Medical Psilocybin in Oregon
Oregon voters approved Measure 109 to legalize psilocybin mushrooms for medical purposes. At publication time, with under 82 percent of votes counted, M-109 was projected to win, with 56 percent in favor and 44 percent against. By legalizing medical psilocybin, Oregon achieved another first in the nation—on top of the simultaneous success of Measure 110, which decriminalizes all drugs.
How will M-109 work? Essentially, the state will approve licensed doctors and therapists to open psilocybin therapy clinics. Patients seeking psilocybin treatment will be able to receive it. There are no specific qualifying conditions, but it is understood that therapists will focus on mental health conditions like depression, PTSD and anxiety, for which research has shown great promise.
The state will now need to create regulations governing this new industry. That will help clarify who can get treated, where treatment is available, which conditions qualify and, crucially, how much it might cost. Questions remain over whether private health insurance plans, Medicare or Medicaid will cover psilocybin treatment, and if so, to what extent. And will patients need to register with the state first, and be charged fees to do so? Reasonable and equitable access is important if M-109’s potential is to be realized.
Psychedelic Decriminalization in DC
Washington, DC voters approved Initiative 81 to decriminalize psychedelic plants and fungi. With 100 percent of votes counted, the measure passed with 76 percent support. I-81 decriminalizes personal use, possession and growing of plants and fungi including psilocybin mushrooms, ayahuasca containing DMT, peyote and San Pedro cacti containing mescaline, and iboga/ibogaine.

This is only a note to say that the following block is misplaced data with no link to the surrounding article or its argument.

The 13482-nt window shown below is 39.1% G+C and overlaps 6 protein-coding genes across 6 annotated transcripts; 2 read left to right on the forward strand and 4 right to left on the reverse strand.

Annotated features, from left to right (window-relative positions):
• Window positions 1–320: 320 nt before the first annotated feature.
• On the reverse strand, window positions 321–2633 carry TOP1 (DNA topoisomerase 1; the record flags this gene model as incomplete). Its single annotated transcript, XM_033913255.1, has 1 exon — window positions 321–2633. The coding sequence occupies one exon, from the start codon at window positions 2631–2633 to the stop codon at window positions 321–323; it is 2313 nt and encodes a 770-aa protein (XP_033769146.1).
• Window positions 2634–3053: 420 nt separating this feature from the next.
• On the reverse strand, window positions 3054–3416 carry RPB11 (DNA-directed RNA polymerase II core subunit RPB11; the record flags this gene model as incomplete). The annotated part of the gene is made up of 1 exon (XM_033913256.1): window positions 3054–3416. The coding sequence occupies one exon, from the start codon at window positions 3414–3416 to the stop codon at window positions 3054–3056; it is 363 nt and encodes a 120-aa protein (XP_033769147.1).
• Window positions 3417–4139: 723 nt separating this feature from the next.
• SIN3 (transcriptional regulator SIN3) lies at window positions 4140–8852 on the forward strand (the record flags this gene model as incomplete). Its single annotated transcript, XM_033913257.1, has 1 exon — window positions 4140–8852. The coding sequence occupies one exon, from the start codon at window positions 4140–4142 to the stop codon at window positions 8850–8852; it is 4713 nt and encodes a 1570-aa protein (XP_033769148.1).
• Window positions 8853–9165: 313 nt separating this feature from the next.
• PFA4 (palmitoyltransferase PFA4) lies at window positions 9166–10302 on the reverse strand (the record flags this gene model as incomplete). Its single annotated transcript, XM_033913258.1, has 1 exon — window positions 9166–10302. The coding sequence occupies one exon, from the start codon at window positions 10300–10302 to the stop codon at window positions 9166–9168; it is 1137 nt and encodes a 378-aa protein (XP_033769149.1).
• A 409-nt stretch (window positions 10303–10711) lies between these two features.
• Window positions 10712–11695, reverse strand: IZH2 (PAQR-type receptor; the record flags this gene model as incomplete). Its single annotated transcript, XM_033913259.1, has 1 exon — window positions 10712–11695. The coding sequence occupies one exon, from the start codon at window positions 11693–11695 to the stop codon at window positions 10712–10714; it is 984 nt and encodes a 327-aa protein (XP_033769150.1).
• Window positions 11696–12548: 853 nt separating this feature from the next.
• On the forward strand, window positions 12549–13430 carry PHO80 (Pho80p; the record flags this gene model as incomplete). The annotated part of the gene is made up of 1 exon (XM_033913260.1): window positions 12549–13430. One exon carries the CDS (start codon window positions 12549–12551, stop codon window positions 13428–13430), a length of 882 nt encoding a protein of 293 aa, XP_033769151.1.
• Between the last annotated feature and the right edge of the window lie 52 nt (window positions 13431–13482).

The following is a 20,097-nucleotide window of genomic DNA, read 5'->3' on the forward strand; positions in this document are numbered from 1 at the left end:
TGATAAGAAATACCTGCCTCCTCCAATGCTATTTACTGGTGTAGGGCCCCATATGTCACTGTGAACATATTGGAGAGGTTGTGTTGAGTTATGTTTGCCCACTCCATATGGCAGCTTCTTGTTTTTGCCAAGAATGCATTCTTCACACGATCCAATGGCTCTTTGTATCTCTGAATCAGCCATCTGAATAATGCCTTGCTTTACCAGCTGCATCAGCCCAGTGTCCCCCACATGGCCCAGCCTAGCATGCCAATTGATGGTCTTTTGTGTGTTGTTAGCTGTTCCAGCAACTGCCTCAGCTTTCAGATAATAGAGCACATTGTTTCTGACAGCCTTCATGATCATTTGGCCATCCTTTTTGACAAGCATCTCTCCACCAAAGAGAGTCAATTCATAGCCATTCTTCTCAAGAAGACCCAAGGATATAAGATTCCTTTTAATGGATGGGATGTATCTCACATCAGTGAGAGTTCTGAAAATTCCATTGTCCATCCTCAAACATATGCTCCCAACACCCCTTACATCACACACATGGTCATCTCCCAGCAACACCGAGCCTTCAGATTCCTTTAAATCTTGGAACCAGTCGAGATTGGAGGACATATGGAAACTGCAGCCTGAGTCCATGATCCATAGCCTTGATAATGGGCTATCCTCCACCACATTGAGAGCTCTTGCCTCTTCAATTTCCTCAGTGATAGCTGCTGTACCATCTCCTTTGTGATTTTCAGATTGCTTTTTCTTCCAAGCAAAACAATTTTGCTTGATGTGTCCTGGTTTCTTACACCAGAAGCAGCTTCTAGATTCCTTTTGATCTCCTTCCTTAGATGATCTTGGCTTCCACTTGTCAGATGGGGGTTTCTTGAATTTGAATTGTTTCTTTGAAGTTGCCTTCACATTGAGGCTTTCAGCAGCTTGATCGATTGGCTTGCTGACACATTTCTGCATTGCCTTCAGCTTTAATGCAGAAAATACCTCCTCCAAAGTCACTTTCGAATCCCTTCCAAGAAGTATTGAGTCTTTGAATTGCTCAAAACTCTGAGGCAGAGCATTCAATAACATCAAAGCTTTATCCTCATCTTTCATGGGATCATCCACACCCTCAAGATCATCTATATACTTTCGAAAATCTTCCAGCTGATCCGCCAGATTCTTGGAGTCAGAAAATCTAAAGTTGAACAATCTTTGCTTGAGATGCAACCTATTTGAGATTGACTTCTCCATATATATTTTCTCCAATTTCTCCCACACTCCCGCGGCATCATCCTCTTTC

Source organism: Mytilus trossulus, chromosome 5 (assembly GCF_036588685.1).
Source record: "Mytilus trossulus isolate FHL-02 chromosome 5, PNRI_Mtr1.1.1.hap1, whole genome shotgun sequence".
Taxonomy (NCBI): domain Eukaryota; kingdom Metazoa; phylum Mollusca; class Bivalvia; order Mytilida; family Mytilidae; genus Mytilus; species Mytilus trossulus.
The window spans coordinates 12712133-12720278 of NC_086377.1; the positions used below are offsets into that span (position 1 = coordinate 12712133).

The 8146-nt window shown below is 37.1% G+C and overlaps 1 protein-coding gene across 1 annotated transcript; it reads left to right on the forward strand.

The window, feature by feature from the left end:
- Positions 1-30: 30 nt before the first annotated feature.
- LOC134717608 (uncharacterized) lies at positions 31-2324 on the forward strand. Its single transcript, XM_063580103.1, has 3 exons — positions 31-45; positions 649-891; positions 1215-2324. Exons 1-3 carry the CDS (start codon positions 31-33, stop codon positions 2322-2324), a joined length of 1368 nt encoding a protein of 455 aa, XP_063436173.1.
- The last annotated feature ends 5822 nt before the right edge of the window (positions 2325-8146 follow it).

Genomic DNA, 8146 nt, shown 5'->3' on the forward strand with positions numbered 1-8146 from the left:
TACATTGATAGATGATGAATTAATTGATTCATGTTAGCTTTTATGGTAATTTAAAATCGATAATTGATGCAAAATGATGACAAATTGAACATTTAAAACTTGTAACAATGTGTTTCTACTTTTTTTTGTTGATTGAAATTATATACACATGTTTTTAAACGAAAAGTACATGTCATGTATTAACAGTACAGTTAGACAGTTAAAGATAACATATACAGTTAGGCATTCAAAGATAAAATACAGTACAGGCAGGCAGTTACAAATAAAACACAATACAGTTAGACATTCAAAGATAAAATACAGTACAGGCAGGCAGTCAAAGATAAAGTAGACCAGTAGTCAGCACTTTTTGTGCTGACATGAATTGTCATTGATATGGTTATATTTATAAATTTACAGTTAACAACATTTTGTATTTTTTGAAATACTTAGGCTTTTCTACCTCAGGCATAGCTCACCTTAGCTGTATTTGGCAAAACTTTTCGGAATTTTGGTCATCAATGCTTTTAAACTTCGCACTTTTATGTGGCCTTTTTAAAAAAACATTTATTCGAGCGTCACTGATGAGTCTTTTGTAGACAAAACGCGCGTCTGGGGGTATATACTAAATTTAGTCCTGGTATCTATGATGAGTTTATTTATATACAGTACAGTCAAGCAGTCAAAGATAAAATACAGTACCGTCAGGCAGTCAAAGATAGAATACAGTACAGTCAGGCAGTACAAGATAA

DC becomes the first city on the East Coast to implement this kind of reform, and the first city in the nation to decriminalize natural psychedelics by popular vote. The nation’s capital now joins the ranks of Denver, Oakland, Santa Cruz and Ann Arbor, which have each enacted similar reforms through local legislatures in the past 18 months.
DC’s reform intends to end arrests and prosecution related to personal use and possession of these substances. The intention is also to de-stigmatize their medicinal, therapeutic and spiritual uses. The text of I-81 does not explicitly prevent the city’s police from spending funds on arrests for these substances, however—but it does make them the “lowest law enforcement priority.”
DC’s unique political status means it is possible that Congress could interfere with this reform, as it has with past cannabis reforms in the district. The new law is now entering a 30-day approval period, giving Congress the chance to block it. This is thought to be unlikely, however, with Democrats currently controling the House.
Something else to watch is how prosecutions are handled. Criminal prosecutions in DC are not handled by the city’s attorney, but by the federal US Attorney’s Office. Will that office respect the new reform? And could a change in the White House—and thus, a new US Attorney—affect this?
The Context of These Victories